Within subjects regression

Hi Mike

Hope you’re doing well in these challenging times,
I was checking the chapter 34 about regression in the ANTS book,

I have a couple of questions regarding the implementation in the Matlab code,

  1. I see a small difference in the treatment between total power and the independent variables: the RTs and alpha power. The IV are zscored, and the total power is ranked with tiedrank. These functions normalize data, so maybe there are no big differences between the two. But I wonder if there is any reason to use one or another for the data or for the regressors,

  2. More theoretically, how would you deal with baseline-corrected data? I mean suppose I have found an change of alpha power between an incongruent and a congruent condition for an experiment X. Then I want to dig in this effect and see if I see a correlation (or a regression) between alpha power and some regressor such as reactions times and trial-level behavioral responses. For the classical analysis I usually run some t-tests or ANOVA on baseline-corrected data. How would you do for correlations or regression at the trial level?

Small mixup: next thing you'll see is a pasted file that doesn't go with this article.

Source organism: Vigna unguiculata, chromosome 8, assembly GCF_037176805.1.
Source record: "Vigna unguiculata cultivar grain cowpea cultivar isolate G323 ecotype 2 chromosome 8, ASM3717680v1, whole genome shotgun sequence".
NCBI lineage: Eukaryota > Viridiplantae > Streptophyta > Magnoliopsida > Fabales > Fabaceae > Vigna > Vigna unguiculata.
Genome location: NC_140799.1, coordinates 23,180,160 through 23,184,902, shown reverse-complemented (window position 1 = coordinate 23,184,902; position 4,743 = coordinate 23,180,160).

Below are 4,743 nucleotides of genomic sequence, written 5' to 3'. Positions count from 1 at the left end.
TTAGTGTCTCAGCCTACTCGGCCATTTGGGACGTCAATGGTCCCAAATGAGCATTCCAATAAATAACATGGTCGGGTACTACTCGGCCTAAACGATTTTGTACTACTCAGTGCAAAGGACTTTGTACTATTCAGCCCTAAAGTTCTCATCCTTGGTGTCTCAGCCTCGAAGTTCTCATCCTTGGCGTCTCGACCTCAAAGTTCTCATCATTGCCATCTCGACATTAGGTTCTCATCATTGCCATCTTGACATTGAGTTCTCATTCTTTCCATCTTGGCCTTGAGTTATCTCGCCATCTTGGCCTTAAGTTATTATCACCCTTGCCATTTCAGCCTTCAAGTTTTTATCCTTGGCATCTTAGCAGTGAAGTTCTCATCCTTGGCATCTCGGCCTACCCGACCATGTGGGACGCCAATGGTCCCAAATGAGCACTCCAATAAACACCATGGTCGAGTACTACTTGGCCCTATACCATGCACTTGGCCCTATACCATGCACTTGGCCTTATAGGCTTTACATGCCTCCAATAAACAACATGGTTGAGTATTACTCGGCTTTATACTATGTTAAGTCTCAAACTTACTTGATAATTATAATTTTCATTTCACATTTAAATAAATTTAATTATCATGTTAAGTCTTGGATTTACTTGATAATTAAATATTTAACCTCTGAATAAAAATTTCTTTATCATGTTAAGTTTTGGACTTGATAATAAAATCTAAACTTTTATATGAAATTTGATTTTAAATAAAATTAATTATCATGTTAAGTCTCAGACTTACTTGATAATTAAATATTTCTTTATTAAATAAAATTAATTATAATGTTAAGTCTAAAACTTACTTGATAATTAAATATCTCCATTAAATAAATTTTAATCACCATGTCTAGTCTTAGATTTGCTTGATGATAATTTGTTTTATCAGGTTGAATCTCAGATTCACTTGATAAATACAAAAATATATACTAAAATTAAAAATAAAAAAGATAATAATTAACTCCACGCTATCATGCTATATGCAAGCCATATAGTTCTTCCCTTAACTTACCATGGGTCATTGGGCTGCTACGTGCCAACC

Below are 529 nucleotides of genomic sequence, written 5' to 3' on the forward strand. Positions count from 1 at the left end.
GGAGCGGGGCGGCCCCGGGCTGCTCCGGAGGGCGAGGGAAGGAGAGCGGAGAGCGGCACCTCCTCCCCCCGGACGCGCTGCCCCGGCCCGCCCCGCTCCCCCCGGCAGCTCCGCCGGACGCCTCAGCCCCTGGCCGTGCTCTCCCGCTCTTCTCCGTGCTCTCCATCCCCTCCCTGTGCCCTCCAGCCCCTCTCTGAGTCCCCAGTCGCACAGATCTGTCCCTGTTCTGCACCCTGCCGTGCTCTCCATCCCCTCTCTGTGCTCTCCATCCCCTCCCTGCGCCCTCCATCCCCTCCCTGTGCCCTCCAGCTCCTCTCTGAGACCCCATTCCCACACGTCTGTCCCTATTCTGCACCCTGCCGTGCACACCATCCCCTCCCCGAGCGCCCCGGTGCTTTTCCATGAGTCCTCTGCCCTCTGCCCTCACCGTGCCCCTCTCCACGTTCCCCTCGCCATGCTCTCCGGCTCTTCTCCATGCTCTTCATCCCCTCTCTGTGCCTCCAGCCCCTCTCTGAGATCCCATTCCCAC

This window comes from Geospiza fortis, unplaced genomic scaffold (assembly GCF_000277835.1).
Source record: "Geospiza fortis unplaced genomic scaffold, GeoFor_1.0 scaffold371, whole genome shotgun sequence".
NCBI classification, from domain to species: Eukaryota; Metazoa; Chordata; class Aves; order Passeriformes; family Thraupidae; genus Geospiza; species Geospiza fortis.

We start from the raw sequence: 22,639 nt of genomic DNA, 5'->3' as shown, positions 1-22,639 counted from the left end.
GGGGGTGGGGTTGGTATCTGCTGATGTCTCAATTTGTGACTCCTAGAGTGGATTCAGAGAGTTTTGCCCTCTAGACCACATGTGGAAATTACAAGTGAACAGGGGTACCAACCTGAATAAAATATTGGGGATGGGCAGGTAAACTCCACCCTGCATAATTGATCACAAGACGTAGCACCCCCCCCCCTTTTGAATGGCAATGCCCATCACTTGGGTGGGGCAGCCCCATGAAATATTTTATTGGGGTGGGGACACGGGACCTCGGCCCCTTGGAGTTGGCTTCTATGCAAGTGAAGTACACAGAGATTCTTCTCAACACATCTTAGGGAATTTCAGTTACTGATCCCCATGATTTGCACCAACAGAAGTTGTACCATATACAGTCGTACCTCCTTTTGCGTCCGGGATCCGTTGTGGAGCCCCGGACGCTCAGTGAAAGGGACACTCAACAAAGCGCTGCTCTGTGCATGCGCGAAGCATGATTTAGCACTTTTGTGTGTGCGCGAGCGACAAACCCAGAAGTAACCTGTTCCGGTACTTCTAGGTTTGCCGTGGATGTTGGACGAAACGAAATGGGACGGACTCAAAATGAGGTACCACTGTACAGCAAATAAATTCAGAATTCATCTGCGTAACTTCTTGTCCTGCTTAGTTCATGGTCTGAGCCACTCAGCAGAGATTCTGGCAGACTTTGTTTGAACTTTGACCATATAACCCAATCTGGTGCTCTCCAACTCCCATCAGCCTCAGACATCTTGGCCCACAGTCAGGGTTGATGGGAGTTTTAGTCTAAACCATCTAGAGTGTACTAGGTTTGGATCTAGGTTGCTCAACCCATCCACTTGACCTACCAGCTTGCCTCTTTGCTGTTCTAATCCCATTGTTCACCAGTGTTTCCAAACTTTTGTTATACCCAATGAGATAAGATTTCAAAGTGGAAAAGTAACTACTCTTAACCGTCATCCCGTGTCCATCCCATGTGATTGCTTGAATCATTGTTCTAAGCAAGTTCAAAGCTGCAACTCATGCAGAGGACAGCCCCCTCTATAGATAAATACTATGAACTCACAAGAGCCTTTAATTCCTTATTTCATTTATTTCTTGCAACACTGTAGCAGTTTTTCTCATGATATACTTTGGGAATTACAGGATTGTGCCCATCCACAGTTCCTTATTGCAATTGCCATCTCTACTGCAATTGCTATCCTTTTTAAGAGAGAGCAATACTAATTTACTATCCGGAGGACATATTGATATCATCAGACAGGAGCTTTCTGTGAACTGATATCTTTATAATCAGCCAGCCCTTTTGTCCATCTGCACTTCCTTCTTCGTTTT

Many thanks in advance for your insights,
José

Hi José.

  1. Single-trial power can have large values, in part because outliers can only be positive, and in part because kindof large amplitudes will become huge power values due to the squaring. Z-scoring won’t affect those large divergences but rank-transforming will (for the same reason that Spearman correlations are robust to outliers compared to Pearson correlations). The interpretation then becomes monotonic changes in power correlate with RT (or whatever).

I don’t know if rank-transforming power data in within-subject regression is always necessary, but I’ve found it to be a good idea.

  1. You don’t need to baseline normalize for within-subject regression. The 1/f will be absorbed into the intercept term in the model, and anyway, rank or z-scoring the power data will remove the 1/f. Furthermore, the regression will be sensitive to the variance across trials that can be explained by RT, and baselining won’t change that.

As for statistics, you can do a t-test on the regression coefficients across subjects.

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